Despite the fact that the underlying case was governed by the Former Civil Code because of the date of contracting, the first and second instance courts tried to interpret the old provisions in the light of the New Civil Code, when they did not require a statement of reservation of rights from the purchaser to enforce the penalty.

    However, the Curia has drawn a sharp line of demarcation between the old and the new regime, maintaining the case law related to the Former Civil Code, according to which in case of the purchaser is aware of the breach of contract, but accepts the performance, making a statement of reservation of rights is a precondition to enforce any further claims arising from breach of contract.

    This approach of the Curia based on the Former Civil Code is better compatible with the requirement of foreseeability and the business reasonableness, as it prefers the transparent communication, which also lies behind the “estoppel” of common law.

    6. Future Directions

    However, it can be seen already that in those cases, where the New Civil Code is applicable, a completely different case law is developing in the level of first and second instance courts, which is totally contrary to the “estoppel” principle.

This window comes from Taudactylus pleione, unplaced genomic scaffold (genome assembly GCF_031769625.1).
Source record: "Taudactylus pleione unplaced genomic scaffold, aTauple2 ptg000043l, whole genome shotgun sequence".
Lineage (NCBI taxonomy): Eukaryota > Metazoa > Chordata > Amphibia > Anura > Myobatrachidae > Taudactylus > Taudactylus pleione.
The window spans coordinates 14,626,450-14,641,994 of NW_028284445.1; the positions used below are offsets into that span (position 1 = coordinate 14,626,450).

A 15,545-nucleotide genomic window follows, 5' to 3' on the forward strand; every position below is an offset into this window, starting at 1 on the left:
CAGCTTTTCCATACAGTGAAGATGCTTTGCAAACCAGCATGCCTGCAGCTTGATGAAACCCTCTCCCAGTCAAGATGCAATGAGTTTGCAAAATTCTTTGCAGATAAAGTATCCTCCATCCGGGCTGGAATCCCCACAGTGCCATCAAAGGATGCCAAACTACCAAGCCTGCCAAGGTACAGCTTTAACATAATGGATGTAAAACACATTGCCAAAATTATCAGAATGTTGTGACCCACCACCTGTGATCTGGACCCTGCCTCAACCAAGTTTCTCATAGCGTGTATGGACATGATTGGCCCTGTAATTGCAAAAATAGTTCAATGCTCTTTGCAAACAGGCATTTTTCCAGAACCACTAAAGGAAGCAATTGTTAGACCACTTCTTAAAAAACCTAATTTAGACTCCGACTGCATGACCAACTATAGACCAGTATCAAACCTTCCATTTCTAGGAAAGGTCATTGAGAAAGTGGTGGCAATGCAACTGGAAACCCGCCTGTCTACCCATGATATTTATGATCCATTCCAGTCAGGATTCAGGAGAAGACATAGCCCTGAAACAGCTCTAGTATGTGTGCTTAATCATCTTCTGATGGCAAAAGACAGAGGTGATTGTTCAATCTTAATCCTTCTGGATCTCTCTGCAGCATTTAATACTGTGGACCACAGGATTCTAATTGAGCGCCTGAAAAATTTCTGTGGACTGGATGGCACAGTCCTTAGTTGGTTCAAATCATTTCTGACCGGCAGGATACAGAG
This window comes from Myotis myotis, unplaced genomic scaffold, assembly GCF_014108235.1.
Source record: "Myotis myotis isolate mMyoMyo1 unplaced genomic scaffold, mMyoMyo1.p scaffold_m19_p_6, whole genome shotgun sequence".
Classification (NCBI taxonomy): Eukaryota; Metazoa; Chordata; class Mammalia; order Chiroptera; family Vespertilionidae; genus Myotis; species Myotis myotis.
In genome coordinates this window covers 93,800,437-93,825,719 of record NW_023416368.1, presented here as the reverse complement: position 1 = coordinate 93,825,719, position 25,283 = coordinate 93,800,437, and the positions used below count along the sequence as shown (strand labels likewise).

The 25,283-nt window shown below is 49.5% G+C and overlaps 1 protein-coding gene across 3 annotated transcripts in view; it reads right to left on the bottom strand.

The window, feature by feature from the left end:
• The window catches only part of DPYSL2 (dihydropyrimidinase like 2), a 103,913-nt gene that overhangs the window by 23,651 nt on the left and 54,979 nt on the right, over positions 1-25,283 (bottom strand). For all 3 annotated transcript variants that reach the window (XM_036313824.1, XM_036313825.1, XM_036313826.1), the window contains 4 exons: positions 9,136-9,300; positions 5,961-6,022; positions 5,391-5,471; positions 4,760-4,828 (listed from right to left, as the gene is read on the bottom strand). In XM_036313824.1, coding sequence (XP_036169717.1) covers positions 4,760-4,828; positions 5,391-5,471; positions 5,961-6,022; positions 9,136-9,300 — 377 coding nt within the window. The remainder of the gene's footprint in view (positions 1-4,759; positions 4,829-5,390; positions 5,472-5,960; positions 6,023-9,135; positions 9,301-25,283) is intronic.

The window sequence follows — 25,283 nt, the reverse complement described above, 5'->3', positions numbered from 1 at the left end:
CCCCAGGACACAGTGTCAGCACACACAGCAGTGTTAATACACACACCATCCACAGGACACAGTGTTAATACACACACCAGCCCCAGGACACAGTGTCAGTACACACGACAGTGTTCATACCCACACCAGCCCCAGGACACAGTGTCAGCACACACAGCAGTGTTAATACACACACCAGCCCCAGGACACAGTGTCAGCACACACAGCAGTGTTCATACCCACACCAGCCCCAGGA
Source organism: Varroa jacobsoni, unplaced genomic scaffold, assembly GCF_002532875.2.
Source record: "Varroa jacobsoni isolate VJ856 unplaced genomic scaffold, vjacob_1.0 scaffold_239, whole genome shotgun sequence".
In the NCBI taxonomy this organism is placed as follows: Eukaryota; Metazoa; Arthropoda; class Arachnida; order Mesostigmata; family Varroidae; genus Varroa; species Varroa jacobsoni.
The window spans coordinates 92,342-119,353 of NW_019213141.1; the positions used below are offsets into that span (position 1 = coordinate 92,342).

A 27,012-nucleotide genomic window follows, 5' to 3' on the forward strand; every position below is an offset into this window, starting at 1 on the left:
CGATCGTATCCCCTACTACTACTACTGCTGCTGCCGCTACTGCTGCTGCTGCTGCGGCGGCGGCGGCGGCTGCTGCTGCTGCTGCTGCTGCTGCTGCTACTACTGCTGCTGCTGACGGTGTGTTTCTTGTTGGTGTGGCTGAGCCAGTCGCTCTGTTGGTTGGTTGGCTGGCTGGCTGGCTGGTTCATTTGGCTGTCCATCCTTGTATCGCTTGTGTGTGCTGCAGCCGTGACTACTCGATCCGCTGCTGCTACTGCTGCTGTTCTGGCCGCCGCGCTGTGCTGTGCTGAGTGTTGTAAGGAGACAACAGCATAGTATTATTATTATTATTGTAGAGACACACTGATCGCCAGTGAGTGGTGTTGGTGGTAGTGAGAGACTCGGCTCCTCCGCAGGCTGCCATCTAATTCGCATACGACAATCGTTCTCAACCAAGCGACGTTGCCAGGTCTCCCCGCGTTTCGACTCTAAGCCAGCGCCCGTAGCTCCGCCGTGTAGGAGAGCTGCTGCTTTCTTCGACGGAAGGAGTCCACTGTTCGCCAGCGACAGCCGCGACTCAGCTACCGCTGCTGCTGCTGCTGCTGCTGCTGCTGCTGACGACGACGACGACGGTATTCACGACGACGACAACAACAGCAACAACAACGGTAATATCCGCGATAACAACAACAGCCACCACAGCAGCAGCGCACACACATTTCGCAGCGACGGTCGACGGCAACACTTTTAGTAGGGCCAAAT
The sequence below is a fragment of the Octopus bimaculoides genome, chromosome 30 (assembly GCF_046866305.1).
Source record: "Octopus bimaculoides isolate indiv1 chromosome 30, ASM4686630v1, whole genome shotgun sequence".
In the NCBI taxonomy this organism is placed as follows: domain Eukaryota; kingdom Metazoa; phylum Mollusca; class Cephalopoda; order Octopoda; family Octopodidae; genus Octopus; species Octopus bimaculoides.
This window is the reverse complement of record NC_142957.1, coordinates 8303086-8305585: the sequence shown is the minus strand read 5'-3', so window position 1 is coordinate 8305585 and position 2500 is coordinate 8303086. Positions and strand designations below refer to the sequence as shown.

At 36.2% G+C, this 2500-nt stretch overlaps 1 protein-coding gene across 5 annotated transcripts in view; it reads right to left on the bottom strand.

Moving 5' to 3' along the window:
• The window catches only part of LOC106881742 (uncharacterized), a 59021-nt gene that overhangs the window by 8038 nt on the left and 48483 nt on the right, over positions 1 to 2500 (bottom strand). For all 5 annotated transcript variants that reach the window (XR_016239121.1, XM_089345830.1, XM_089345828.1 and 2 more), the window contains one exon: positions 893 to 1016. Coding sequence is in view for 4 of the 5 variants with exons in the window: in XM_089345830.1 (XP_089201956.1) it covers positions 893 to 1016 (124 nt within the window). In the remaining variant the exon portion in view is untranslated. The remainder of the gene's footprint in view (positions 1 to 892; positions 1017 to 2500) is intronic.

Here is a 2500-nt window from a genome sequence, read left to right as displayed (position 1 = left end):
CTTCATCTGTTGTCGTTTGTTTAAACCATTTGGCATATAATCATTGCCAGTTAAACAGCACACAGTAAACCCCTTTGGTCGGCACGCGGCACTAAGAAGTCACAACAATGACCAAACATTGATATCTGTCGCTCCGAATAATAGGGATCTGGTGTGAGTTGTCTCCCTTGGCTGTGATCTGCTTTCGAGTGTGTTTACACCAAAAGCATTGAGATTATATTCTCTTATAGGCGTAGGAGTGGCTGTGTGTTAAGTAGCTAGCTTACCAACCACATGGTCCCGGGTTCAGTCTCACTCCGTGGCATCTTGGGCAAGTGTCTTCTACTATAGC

According to this, only the express waiver of rights deprives the purchaser from submitting further claims in case of breach of contract, while “accepting performance and remaining silent” does not.[5]

    It is a question, whether in the future, when a case will be brought before the Curia in which the New Civil Code will be applicable, it maintains the sharp line of demarcation between the old and new regime, by upholding the case law developing in first and second instance.

    In this case, the foreseeability and business reasonableness would be undermined, and the law would support the non-transparent communication.

    Indeed, who would expect that the other party enforces further claims, if he accepts the performance and remains silent on consequences of contract breach?

    For this reason, we hope that the Curia will maintain its “estoppel”-based jurisprudence by providing a “praeter legem” interpretation of the New Civil Code.


    [1] Act IV of 1959 on the Civil Code (“Former Civil Code”)

    [2] Section 316 (1) of Former Civil Code


    [4] Act V of 2013 on the Civil Code. In force since 15th March 2014.

    [5] Decision No. BDT2020.4416.